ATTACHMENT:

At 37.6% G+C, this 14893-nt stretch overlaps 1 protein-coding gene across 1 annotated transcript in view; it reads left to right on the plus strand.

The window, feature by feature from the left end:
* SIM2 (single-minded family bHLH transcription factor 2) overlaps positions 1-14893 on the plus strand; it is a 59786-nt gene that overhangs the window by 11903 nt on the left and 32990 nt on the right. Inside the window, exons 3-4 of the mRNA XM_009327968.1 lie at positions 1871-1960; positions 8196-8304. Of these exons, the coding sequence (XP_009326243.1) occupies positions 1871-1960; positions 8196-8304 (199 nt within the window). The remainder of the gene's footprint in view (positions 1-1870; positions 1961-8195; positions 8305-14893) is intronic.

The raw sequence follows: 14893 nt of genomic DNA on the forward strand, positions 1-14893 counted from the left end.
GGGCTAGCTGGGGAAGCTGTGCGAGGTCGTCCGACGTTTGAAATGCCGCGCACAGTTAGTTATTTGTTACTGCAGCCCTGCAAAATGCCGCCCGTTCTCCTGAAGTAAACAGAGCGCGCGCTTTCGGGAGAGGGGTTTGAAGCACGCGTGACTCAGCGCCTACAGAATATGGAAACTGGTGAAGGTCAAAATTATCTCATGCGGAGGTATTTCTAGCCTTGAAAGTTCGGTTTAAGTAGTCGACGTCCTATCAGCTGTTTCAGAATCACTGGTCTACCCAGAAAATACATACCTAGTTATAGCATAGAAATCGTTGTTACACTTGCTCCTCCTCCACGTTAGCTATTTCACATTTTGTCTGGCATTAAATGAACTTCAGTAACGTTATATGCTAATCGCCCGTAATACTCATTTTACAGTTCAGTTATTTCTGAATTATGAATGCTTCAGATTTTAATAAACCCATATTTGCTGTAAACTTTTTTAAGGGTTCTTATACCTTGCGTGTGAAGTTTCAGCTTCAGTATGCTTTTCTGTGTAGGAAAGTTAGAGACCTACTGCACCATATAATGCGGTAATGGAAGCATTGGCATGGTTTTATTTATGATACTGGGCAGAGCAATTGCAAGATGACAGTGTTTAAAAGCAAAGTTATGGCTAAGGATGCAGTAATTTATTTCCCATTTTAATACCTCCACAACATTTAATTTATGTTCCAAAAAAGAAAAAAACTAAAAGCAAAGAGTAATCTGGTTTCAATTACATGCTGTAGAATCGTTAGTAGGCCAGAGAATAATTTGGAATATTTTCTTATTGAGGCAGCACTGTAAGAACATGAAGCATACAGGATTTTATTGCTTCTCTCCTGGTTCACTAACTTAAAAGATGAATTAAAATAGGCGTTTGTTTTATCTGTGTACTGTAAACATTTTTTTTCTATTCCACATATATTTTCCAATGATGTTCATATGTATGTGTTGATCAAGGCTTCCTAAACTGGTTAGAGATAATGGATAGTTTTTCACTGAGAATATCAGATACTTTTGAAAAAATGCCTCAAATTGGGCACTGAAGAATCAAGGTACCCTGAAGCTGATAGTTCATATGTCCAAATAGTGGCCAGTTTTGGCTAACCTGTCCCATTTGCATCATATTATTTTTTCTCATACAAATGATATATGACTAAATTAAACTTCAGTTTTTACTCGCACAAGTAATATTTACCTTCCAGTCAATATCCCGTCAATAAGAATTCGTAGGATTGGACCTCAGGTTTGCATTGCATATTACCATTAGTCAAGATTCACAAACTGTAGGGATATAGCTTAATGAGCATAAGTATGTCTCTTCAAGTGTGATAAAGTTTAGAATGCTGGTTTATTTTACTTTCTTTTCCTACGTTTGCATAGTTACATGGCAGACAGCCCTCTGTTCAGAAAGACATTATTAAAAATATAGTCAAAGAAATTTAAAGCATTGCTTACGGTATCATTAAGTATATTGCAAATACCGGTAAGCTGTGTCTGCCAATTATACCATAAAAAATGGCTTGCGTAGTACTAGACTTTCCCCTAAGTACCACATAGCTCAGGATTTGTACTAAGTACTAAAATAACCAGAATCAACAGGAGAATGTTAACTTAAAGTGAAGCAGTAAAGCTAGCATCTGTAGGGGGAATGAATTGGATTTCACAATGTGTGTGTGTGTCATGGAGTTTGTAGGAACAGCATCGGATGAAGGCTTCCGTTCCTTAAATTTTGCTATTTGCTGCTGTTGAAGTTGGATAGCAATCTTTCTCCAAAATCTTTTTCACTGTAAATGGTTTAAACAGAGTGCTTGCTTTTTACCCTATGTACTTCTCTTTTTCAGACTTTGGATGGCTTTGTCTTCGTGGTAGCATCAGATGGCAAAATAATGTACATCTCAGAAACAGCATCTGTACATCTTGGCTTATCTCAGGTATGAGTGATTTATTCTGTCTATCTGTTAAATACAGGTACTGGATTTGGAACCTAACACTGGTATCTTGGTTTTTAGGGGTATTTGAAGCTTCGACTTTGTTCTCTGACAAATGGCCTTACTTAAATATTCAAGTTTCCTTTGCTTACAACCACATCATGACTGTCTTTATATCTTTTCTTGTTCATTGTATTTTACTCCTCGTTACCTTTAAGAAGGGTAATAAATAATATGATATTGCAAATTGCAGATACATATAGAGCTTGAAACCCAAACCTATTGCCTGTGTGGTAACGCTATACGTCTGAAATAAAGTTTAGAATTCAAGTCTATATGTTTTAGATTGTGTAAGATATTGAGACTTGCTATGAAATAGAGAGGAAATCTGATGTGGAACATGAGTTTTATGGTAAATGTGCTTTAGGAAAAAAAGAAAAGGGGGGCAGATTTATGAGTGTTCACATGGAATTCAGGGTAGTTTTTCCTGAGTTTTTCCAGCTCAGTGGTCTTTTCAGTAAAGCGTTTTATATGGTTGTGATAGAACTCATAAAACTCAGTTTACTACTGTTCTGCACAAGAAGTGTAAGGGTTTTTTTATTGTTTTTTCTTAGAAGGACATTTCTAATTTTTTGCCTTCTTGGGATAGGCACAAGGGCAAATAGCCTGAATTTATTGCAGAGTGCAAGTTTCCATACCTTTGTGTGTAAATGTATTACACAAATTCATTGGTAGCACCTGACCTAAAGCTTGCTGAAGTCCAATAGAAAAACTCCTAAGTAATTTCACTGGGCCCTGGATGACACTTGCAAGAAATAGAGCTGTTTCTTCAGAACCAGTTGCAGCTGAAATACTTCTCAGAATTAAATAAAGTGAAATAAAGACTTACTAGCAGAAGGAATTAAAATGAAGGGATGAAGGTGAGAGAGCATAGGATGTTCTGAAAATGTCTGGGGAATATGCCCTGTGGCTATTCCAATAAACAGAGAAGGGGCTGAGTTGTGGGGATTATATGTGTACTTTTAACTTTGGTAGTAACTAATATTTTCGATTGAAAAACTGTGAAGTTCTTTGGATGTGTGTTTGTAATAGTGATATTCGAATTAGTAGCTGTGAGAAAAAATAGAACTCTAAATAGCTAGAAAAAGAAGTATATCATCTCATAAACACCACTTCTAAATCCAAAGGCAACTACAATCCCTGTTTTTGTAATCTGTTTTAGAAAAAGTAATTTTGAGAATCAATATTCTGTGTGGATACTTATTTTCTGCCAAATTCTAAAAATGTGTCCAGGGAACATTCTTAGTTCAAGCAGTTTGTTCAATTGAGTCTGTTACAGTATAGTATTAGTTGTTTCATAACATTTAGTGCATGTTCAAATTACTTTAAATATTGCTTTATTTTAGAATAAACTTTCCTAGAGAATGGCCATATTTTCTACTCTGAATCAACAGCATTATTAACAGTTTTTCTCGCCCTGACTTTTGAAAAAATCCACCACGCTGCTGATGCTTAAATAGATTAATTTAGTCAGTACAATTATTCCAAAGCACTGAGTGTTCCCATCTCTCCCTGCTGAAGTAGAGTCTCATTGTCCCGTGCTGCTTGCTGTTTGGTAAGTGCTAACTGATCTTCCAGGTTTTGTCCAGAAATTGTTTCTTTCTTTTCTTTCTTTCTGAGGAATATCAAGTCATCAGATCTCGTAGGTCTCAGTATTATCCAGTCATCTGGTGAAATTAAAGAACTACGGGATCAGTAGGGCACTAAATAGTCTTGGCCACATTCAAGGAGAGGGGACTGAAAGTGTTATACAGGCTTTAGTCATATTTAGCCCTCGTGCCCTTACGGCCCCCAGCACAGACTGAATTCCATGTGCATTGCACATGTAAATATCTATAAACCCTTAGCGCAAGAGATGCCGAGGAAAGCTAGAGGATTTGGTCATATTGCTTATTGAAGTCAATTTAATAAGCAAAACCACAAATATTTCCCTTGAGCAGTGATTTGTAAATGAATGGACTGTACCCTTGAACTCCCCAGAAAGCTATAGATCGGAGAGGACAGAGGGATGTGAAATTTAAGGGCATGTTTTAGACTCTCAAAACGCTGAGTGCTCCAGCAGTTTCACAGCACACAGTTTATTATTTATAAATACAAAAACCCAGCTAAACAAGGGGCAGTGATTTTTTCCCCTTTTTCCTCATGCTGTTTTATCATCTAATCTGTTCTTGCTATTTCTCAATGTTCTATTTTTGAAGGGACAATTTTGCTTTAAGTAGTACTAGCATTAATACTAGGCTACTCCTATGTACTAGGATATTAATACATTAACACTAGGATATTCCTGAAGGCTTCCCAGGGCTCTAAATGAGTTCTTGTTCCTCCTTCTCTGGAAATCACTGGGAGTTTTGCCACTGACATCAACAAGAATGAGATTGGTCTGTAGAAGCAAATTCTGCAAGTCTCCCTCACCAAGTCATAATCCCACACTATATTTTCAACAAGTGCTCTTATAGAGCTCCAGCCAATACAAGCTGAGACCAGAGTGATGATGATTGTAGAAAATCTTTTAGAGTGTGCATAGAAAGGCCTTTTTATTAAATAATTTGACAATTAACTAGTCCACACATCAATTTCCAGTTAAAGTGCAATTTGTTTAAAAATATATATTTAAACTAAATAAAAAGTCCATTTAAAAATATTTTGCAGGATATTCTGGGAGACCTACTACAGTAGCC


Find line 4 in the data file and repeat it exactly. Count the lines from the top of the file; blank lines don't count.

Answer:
The raw sequence follows: 14893 nt of genomic DNA on the forward strand, positions 1-14893 counted from the left end.